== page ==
presents received data downstream immediately.  

However, as you've seen, almost every program buffers its standard output if  
the output is not a tty; this is automatic in the stdio C library and results  
in more fficient use of I/O.  

>From what I understand, I need to somehow have the input be retrieved via a pseudoterminal.  

This is a rather gross hack, though sometimes all you can do. While some  
programs have an option to force unbuffered output, most do not. Attaching  
their output to a pty is one way to encourage them to at least line buffer  
their output.  

However, you should bear in mind that the reason that programs line buffer to a  
terminal is that they presume they are in an interactive situation with a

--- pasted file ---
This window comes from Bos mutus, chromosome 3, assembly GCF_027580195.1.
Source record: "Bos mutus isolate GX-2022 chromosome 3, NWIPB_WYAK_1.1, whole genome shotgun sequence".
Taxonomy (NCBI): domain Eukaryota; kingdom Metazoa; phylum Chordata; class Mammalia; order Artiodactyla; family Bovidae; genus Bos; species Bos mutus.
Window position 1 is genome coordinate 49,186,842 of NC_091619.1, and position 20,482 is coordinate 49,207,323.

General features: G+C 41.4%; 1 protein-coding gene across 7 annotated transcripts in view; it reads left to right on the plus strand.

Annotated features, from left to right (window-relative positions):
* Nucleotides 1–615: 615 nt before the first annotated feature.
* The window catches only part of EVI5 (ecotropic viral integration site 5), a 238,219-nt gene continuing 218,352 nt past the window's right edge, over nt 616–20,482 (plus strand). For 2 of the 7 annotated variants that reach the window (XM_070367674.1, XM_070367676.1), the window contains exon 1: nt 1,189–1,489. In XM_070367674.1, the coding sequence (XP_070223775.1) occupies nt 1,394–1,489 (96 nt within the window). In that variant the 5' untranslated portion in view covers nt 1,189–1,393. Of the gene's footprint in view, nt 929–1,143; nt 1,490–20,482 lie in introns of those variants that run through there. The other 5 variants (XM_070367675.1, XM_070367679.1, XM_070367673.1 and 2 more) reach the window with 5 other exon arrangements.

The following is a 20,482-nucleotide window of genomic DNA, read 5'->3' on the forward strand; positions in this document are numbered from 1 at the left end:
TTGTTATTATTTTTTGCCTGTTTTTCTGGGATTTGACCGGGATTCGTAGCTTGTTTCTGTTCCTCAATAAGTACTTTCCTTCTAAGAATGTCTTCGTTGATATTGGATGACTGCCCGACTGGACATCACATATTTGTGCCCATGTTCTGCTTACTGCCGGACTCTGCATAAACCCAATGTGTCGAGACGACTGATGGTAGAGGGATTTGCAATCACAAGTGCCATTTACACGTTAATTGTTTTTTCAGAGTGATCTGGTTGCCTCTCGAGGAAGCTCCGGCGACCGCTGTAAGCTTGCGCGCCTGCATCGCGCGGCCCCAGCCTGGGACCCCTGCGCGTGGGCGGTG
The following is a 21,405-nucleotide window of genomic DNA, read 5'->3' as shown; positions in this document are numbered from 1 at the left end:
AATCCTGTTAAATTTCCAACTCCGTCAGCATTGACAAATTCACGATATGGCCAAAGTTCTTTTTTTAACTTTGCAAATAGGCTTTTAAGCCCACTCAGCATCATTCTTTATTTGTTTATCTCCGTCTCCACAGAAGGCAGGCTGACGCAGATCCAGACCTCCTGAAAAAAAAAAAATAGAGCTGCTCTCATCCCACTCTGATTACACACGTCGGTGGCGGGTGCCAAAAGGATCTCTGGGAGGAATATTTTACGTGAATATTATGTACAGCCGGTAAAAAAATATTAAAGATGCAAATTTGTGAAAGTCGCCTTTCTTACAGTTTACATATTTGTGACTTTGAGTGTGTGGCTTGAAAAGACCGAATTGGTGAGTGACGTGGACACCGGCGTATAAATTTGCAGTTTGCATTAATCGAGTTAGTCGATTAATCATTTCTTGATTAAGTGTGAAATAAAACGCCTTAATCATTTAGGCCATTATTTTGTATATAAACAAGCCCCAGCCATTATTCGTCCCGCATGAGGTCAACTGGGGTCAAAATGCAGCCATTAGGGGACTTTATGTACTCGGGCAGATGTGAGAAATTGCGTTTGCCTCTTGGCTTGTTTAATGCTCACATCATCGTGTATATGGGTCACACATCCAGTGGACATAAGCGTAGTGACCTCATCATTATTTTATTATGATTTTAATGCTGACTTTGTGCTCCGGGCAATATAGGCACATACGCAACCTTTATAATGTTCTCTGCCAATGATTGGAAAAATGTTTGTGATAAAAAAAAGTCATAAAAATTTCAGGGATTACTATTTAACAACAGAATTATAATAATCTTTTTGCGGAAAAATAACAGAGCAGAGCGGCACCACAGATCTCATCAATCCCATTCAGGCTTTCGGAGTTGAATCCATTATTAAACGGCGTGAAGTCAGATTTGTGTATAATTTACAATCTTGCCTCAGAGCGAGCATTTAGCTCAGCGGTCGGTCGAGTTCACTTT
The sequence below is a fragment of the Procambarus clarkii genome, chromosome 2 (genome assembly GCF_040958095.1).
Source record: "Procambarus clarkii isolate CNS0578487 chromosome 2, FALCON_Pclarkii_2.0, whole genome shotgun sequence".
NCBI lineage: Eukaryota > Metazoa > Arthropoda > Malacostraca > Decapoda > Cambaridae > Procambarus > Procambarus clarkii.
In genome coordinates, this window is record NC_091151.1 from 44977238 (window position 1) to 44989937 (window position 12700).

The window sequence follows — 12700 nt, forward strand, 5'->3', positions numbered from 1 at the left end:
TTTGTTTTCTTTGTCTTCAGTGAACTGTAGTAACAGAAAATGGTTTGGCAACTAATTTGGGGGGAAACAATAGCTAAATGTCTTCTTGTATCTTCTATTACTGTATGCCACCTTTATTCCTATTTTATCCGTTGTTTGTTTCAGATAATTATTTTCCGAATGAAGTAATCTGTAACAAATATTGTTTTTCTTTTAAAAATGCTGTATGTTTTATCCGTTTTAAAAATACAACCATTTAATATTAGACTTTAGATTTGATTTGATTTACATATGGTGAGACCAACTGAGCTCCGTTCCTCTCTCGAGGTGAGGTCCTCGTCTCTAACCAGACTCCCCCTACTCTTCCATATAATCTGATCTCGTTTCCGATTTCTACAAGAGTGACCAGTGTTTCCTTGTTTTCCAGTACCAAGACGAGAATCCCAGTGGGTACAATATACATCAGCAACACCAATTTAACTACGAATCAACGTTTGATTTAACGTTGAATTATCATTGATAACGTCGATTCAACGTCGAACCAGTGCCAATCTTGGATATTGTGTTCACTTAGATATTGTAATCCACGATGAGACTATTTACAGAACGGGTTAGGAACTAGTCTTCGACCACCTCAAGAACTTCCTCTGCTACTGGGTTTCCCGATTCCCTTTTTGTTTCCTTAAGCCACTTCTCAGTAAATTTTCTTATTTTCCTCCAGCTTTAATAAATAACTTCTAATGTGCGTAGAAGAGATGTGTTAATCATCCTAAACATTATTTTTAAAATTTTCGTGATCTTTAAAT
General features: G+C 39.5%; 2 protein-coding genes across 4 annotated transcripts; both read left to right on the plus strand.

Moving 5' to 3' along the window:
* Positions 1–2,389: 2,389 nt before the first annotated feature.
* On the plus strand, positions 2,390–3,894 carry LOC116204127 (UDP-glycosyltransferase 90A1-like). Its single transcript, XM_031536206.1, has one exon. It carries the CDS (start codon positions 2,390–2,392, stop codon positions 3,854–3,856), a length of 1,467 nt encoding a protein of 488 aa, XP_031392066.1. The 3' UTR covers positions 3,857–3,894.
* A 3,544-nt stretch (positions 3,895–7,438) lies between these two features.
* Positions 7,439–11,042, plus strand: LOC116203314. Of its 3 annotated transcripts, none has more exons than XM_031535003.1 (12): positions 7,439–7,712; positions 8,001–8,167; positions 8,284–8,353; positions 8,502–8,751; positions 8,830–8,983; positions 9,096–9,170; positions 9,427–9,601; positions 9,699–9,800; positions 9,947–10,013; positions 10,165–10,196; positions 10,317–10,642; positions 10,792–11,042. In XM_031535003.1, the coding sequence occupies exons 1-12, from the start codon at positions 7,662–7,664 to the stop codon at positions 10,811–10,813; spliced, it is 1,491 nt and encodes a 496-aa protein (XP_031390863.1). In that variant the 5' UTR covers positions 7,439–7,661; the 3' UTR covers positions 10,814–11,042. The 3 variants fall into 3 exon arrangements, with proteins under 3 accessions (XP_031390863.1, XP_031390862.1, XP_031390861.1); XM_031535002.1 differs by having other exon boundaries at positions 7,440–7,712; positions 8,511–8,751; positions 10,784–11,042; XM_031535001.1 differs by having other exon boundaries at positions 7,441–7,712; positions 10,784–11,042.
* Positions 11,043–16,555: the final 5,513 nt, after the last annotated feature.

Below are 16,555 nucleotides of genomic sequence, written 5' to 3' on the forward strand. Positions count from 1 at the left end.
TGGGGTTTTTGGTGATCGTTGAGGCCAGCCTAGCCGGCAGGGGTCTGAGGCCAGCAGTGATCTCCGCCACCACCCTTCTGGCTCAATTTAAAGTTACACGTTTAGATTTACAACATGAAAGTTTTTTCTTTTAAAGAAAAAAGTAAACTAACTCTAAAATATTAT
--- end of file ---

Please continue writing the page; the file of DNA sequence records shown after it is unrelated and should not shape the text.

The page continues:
person watching. The program _may_ act differently in other ways as well, such  
as asking question it might not otherwise ask in "batch" mode (where it might  
cautiously not ask and presume "no").  

Also, output sent through a pty is subject to the line discipline in the  
terminal; temrinals are funny things with much historical behaviour. At the  
least you pobably want your pty in "raw" mode to avoid all sorts of stuff that  
can be done to your data.  

>The problem that I'm having is that most examples on the internet seem to assume I would like to launch a program in a forked pty process, which doesn't really fit my use case.  

Indeed not, but not to worry. You don't need to fork.  

>I've tried a number of things, but I seem to be unable to get even a basic understanding of how to use the pty module.  

Have you every used a pty from C? Do you know how ptys work? (master side,  
slave side, etc).  

>Here's a piece of code I whipped up just to try to get a feel for what is going on when I use pty.fork, but it doesn't seem to do what I think it should:  
>  
> import pty  
> import os  
> import sys